Bosnian Security Firm Breaks Mould on Coexistence

Ex-combatants from rival warring factions say they are now model of ethnic tolerance.

Bosnian Security Firm Breaks Mould on Coexistence

Ex-combatants from rival warring factions say they are now model of ethnic tolerance.

Thursday, 26 August, 2010

The Banja Luka-based Sector Security firm is a thriving business with 1,000 employees and thousands of clients all over Bosnia.

What sets this security firm apart from most employers in Bosnia and Hercegovina is that 90 per cent of its staff are former combatants from bitterly-opposed factions that fought each other during the war of 1992-95.

The company hires Bosniaks, Serbs and Croats who took part in the conflict, but no longer view one another as enemies. Many say they serve as an example to the rest of Bosnia, especially to politicians who claim that the three groups cannot live together after everything that happened during the conflict.

Established ten years ago, Sector Security has 4,000 clients throughout the country and offices in Banja Luka, Mostar, Sarajevo, Zenica, Bijeljina and Brcko.

Slavisa Krunic, a Bosnian Serb from Banja Luka who founded and owns the company, said the fact that his staff came from different sides – and different armies – had never posed a problem.

“Today, these people work together without any difficulties. I’ve never noticed any animosity amongst them,” he said. “We are proof that peaceful coexistence in Bosnia and Hercegovina is possible, despite our recent past. I strongly disagree with our political leaders who keep saying in the media that such coexistence is impossible.”

Ramiz Becirevic, a Bosniak who served as a lieutenant-colonel in the Bosnian government army during the war, also said there had never been any trouble over ethnic issues in the company.

“It makes me very happy that we who directly participated in the war, who fought one another other, can work together like this,” he said. “That makes me wonder why our politicians can’t follow suit. There are of course people who can’t understand this, especially those living in the areas where war crimes were committed, because they still find it hard to trust members of other ethnic groups.”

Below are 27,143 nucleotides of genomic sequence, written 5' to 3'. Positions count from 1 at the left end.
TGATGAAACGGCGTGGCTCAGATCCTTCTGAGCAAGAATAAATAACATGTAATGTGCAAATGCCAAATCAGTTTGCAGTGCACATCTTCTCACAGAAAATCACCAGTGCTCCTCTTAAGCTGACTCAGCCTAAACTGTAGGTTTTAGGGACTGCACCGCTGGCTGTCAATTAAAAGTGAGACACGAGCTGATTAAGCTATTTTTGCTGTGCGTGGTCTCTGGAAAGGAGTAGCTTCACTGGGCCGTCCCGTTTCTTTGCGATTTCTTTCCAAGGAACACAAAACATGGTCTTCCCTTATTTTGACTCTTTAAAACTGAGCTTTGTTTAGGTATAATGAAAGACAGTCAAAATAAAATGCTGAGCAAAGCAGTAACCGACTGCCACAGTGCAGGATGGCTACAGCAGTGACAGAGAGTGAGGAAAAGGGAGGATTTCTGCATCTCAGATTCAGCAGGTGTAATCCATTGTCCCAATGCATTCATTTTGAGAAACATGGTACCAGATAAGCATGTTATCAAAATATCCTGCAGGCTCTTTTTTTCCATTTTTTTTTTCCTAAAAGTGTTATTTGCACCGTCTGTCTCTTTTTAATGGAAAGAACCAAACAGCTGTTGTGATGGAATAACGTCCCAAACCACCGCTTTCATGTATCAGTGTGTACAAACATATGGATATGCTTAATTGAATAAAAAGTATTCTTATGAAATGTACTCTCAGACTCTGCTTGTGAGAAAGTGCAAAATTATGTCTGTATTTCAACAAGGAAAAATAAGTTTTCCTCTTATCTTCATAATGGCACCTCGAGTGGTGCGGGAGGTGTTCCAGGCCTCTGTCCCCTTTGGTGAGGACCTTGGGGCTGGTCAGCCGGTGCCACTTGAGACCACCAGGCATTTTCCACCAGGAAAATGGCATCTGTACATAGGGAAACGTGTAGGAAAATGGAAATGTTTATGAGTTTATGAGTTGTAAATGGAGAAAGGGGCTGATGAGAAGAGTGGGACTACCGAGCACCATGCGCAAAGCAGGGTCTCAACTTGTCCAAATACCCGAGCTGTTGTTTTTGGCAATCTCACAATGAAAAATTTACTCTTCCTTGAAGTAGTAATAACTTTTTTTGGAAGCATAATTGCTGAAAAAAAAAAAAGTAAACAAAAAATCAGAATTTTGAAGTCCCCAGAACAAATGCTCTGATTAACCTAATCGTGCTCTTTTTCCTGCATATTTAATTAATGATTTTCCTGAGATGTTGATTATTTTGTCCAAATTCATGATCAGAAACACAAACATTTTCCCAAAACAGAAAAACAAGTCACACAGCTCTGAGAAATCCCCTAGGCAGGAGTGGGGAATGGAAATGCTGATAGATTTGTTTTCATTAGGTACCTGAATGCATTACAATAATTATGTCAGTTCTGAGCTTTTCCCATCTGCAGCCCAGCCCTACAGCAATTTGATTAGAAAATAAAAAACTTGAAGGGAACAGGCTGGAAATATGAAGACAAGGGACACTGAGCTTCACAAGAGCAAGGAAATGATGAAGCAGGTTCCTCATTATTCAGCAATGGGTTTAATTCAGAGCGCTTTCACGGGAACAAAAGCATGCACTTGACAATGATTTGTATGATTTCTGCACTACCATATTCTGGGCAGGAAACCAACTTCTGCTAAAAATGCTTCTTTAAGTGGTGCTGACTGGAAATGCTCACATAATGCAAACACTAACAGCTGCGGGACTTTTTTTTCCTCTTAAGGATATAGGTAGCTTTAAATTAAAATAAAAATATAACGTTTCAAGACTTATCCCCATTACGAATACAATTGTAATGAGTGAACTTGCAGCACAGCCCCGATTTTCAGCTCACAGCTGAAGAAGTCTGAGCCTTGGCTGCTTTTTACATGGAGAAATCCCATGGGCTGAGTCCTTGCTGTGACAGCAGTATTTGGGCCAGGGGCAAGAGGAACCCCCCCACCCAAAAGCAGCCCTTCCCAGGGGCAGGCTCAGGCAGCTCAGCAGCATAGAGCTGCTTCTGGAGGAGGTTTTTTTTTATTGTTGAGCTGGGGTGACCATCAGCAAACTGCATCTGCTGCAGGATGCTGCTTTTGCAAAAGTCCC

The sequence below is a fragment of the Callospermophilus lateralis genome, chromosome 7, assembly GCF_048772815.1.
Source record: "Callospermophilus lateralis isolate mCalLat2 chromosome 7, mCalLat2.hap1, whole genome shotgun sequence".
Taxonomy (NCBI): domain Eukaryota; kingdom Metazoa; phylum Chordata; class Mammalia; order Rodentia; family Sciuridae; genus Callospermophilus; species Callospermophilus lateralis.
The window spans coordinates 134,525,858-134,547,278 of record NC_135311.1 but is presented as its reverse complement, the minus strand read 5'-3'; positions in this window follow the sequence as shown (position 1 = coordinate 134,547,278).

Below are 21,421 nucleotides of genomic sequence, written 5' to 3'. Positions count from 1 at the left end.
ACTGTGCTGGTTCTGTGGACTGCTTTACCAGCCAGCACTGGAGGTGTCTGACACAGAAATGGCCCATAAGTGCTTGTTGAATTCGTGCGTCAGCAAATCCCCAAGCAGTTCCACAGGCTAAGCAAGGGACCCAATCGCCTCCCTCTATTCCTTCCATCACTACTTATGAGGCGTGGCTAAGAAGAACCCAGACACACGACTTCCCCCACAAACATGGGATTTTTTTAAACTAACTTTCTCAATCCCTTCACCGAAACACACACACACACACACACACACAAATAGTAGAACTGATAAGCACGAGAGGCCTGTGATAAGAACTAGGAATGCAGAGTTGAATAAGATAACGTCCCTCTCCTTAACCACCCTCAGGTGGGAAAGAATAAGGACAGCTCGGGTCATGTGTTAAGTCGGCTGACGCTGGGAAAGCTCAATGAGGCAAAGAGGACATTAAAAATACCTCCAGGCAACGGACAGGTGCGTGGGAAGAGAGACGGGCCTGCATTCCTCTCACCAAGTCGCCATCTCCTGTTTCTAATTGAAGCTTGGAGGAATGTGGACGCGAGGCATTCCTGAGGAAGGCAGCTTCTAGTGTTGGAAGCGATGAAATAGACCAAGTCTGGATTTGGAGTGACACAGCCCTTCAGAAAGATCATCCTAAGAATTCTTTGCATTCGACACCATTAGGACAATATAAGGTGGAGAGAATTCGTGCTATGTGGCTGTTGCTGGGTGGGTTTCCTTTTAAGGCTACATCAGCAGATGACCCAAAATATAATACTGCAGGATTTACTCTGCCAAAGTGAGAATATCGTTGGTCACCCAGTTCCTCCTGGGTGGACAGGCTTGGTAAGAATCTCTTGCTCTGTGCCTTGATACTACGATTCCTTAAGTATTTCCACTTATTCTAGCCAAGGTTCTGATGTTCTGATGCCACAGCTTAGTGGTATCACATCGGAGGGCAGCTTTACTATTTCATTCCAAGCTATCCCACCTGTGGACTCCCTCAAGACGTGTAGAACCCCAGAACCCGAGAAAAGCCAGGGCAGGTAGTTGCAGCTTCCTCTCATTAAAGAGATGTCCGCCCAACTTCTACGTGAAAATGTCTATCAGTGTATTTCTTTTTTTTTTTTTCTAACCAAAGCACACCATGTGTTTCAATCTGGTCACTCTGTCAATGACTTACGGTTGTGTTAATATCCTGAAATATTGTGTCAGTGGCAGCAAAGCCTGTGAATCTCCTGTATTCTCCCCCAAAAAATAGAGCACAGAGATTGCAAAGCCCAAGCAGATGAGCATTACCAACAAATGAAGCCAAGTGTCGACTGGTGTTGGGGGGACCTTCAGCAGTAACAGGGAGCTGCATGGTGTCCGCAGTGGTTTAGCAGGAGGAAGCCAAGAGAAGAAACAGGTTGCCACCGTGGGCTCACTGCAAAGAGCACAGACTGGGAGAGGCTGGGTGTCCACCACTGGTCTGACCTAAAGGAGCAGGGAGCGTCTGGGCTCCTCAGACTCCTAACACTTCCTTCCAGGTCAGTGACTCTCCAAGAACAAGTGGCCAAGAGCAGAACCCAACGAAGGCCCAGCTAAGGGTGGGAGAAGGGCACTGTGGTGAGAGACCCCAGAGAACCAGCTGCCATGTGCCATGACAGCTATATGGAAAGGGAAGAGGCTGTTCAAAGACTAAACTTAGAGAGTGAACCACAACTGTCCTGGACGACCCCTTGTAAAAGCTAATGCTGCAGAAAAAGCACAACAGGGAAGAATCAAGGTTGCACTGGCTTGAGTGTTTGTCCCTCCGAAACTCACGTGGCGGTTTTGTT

Becirevic believes that everyone in Bosnia has to find a way to deal with the violence of the past and move forward, as he and his colleagues have done.

“We are the ones who participated directly in the war, and yet we are able to cooperate, work together, and in a way forgive each other,” he said.

His colleague Zoran Brankovic was also a lieutenant-colonel, but in the Bosnian Serb army. Decorated and wounded twice during the war, today he heads a legal department at Sector Security.

Brankovic said the war was not a taboo subject amongst the agency’s employees, although they did not talk about it often.

“We do talk about the recent war occasionally, although it usually comes down to retelling some anecdotes and jokes, rather than initiating serious discussions on the subject,” he said.

“One of the reasons why we don’t discuss the war so often is that we care more about the future than the past. Unfortunately, we were all victims in the war. None of us gained anything from it, so that may be what keeps us together.”

Krunic said the agency always checked whether prospective candidates had a criminal record or were suspected of involvement in war crimes.

"War criminals won’t get anywhere near us, let alone join our team,” he said. “We always conduct a thorough investigation when we hire new people, especially for leading positions in our company.”

Another director of Sector Security, Zlatko Grzibovski, was a member of the third force involved in the conflict, the Bosnian Croat army known as the HVO.

These days he lives and works in Mostar, scene of bitter fighting during the war. Like his colleagues, Grzibovski would like to see wider society in Bosnia adopt the same principles as the company he works for – tolerance and mutual respect.

“I find it really difficult to explain the situation in Bosnia and Hercegovina to people who don’t live here,” he said. “In my view, all the problems we face today are caused by politicians who fail to see that all that people in this country want is to exist in peace and make a living from their work.”

Marija Arnautovic is an IWPR-trained reporter in Sarajevo.

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